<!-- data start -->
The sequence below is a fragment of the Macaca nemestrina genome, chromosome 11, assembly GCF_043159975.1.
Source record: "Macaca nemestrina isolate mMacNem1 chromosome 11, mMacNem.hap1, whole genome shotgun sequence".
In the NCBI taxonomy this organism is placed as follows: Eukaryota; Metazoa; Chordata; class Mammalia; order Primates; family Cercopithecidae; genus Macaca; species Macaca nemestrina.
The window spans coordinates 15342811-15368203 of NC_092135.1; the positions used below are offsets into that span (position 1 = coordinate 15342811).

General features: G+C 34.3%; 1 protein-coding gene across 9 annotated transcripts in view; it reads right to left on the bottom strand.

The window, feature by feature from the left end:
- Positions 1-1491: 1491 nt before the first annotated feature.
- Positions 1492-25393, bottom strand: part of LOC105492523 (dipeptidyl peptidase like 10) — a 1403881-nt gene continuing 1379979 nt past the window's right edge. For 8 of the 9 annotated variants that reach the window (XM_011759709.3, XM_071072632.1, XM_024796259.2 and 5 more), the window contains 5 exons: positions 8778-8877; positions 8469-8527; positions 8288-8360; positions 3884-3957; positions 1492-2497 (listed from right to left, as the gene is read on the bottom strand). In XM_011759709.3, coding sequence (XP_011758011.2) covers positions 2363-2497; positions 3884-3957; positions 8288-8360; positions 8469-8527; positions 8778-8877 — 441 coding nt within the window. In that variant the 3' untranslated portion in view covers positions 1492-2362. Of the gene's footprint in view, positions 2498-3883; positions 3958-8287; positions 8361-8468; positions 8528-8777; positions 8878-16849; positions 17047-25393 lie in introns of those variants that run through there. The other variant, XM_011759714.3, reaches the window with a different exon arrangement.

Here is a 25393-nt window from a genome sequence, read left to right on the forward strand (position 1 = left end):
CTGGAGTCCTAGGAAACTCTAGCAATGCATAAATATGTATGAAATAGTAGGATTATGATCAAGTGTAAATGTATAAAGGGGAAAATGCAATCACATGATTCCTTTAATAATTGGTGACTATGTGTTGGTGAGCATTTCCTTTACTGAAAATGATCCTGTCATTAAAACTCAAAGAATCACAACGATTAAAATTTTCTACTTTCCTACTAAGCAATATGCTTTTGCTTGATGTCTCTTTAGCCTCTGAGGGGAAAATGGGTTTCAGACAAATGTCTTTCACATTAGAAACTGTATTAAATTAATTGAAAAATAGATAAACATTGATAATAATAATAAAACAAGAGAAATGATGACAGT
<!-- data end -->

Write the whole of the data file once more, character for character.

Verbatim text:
The sequence below is a fragment of the Macaca nemestrina genome, chromosome 11, assembly GCF_043159975.1.
Source record: "Macaca nemestrina isolate mMacNem1 chromosome 11, mMacNem.hap1, whole genome shotgun sequence".
In the NCBI taxonomy this organism is placed as follows: Eukaryota; Metazoa; Chordata; class Mammalia; order Primates; family Cercopithecidae; genus Macaca; species Macaca nemestrina.
The window spans coordinates 15342811-15368203 of NC_092135.1; the positions used below are offsets into that span (position 1 = coordinate 15342811).

General features: G+C 34.3%; 1 protein-coding gene across 9 annotated transcripts in view; it reads right to left on the bottom strand.

The window, feature by feature from the left end:
- Positions 1-1491: 1491 nt before the first annotated feature.
- Positions 1492-25393, bottom strand: part of LOC105492523 (dipeptidyl peptidase like 10) — a 1403881-nt gene continuing 1379979 nt past the window's right edge. For 8 of the 9 annotated variants that reach the window (XM_011759709.3, XM_071072632.1, XM_024796259.2 and 5 more), the window contains 5 exons: positions 8778-8877; positions 8469-8527; positions 8288-8360; positions 3884-3957; positions 1492-2497 (listed from right to left, as the gene is read on the bottom strand). In XM_011759709.3, coding sequence (XP_011758011.2) covers positions 2363-2497; positions 3884-3957; positions 8288-8360; positions 8469-8527; positions 8778-8877 — 441 coding nt within the window. In that variant the 3' untranslated portion in view covers positions 1492-2362. Of the gene's footprint in view, positions 2498-3883; positions 3958-8287; positions 8361-8468; positions 8528-8777; positions 8878-16849; positions 17047-25393 lie in introns of those variants that run through there. The other variant, XM_011759714.3, reaches the window with a different exon arrangement.

Here is a 25393-nt window from a genome sequence, read left to right on the forward strand (position 1 = left end):
CTGGAGTCCTAGGAAACTCTAGCAATGCATAAATATGTATGAAATAGTAGGATTATGATCAAGTGTAAATGTATAAAGGGGAAAATGCAATCACATGATTCCTTTAATAATTGGTGACTATGTGTTGGTGAGCATTTCCTTTACTGAAAATGATCCTGTCATTAAAACTCAAAGAATCACAACGATTAAAATTTTCTACTTTCCTACTAAGCAATATGCTTTTGCTTGATGTCTCTTTAGCCTCTGAGGGGAAAATGGGTTTCAGACAAATGTCTTTCACATTAGAAACTGTATTAAATTAATTGAAAAATAGATAAACATTGATAATAATAATAAAACAAGAGAAATGATGACAGT